SEPTEMBER 19, 1953
NEW YORK, Friday—I listened to and watched Mr. Stevenson's speech on TV Tuesday evening and I thought it a courageous and temperate speech. He says that the Democratic Party has been willing to help President Eisenhower to achieve good results in his foreign policy and I hope that cooperation can continue, for it seems to me that in the world there is very little room for party divisions on stands that the United States should take.
I liked particularly his attitude which stressed the fact that peace was nothing which could be accomplished by one single act. The leadership of the U.S. would require continuous watchfulness, willingness to negotiate, and flexibility. Clearly, Mr. Stevenson recognizes the fact that we cannot make pronouncements and lay down rules for the future. We can say what we think is right to do at the present time, but we must be wise enough to realize that time and circumstances change conditions and that we may have to take new attitudes as new situations develop.
It is particularly necessary that the United States should always be ready and willing to sit down at a conference table. Basically the success of the United Nations depends upon the willingness of all nations to do just this, so it is important that we, one of the leading nations, should give the example of the attitude of mind which makes negotiation possible. It is easy to say that there must not be any compromise on principles and then to consider every question a question of principle. This is a mistake and will lead us nowhere in final results.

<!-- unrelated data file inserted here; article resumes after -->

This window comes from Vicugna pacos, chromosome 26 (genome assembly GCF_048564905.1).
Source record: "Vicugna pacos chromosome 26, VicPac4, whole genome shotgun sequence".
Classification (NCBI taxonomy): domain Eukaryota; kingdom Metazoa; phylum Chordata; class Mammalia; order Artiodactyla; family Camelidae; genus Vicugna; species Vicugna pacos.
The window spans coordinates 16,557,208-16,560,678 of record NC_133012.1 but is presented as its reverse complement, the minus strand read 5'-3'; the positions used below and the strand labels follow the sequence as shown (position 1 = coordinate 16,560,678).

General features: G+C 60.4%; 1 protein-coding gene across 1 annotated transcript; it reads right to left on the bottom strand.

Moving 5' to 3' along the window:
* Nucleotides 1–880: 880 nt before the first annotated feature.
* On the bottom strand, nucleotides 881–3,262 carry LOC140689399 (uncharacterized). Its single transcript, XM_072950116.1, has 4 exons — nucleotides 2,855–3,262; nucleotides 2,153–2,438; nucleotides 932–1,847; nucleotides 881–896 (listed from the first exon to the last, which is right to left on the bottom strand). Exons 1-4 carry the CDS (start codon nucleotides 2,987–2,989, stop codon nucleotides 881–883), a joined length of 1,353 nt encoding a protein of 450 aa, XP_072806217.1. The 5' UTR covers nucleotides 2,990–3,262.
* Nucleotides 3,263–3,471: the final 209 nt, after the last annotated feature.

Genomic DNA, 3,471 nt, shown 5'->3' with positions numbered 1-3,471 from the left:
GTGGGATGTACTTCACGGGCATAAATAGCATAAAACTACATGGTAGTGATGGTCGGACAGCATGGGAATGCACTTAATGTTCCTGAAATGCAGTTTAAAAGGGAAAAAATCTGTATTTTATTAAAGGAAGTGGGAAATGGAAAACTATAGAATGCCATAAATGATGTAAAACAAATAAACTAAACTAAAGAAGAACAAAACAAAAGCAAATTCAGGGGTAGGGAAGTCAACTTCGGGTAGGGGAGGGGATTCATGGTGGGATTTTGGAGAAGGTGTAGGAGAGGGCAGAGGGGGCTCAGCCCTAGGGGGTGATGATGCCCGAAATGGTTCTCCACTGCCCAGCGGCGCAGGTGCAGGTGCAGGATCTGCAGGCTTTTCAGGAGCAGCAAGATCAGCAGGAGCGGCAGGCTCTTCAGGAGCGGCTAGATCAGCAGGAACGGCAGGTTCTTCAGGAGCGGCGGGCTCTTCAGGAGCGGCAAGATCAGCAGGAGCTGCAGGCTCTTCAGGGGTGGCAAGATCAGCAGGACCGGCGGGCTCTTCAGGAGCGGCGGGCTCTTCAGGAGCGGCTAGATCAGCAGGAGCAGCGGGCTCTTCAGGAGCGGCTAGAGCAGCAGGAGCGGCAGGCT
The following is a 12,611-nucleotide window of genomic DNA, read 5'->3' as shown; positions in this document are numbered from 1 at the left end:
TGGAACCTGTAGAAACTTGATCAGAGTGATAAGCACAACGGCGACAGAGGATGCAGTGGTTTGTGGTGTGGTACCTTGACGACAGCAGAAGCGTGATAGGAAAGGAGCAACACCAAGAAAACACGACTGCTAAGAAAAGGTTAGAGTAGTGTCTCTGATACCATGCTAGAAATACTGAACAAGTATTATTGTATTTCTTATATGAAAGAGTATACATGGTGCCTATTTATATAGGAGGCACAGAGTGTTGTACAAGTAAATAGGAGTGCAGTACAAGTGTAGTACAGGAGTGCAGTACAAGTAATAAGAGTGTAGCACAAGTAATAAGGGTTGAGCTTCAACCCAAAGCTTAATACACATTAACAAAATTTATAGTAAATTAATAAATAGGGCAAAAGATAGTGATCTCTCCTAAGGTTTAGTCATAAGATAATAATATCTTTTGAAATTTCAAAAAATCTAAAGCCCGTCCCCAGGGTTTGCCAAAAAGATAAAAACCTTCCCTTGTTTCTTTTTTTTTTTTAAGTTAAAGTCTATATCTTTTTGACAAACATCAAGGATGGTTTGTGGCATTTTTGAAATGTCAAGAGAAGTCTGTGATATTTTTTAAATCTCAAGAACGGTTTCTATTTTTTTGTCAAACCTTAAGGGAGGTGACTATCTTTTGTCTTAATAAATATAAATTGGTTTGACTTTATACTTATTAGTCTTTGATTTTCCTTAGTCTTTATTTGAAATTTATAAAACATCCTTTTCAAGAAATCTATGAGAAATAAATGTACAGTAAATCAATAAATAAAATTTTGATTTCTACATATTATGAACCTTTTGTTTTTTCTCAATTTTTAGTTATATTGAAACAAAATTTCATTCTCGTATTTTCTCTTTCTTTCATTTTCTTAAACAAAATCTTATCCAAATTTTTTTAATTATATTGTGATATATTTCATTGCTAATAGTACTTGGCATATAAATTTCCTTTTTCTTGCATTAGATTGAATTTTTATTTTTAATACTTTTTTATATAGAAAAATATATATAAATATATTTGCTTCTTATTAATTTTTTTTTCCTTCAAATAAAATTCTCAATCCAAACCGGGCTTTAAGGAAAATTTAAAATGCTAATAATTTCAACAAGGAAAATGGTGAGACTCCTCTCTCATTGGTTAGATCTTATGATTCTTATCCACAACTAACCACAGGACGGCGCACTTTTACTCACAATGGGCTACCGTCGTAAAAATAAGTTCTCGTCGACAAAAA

I was very glad to see that the Foreign Relations Committee of the Senate was sending Senator Mike Mansfield of Montana to look over the situation in Indo–China and the Near East. I have great confidence in the Senator's powers of observation and in his essential fairness of appraisal and I think he will come back with a fund of knowledge and a fair appraisal of what he has seen and heard.
We cannot accept everything which is said to us or shown to us by those representing other nations on face value because there are always two sides to every question. We must appraise from our own point of view what is the fairest attitude to both parties in the dispute and this, I think, Senator Mansfield is well equipped to do. His report will certainly be helpful in what is a very complicated situation in a sorely troubled area of the world.
In New York City the Democratic Primary vote was won by Robert F. Wagner, Jr. This is a real victory, I think, for the Democrats, for if he is elected, which I think he surely will be, we will have an honest administration in City Hall.
The problems, however, which he will inherit are the same problems which were inherited by Mayor Impellitteri. They are problems of long standing and they will require able financial administration and a determination to act in the best interests of the people of the City regardless of the pressures brought to bear by many special interests. I think this can be done, but it will require a very wise choice of advisers and great courage. These qualities, I think, Mr. Wagner has and therefore I hope he will be elected and I wish him good luck in his efforts to achieve success.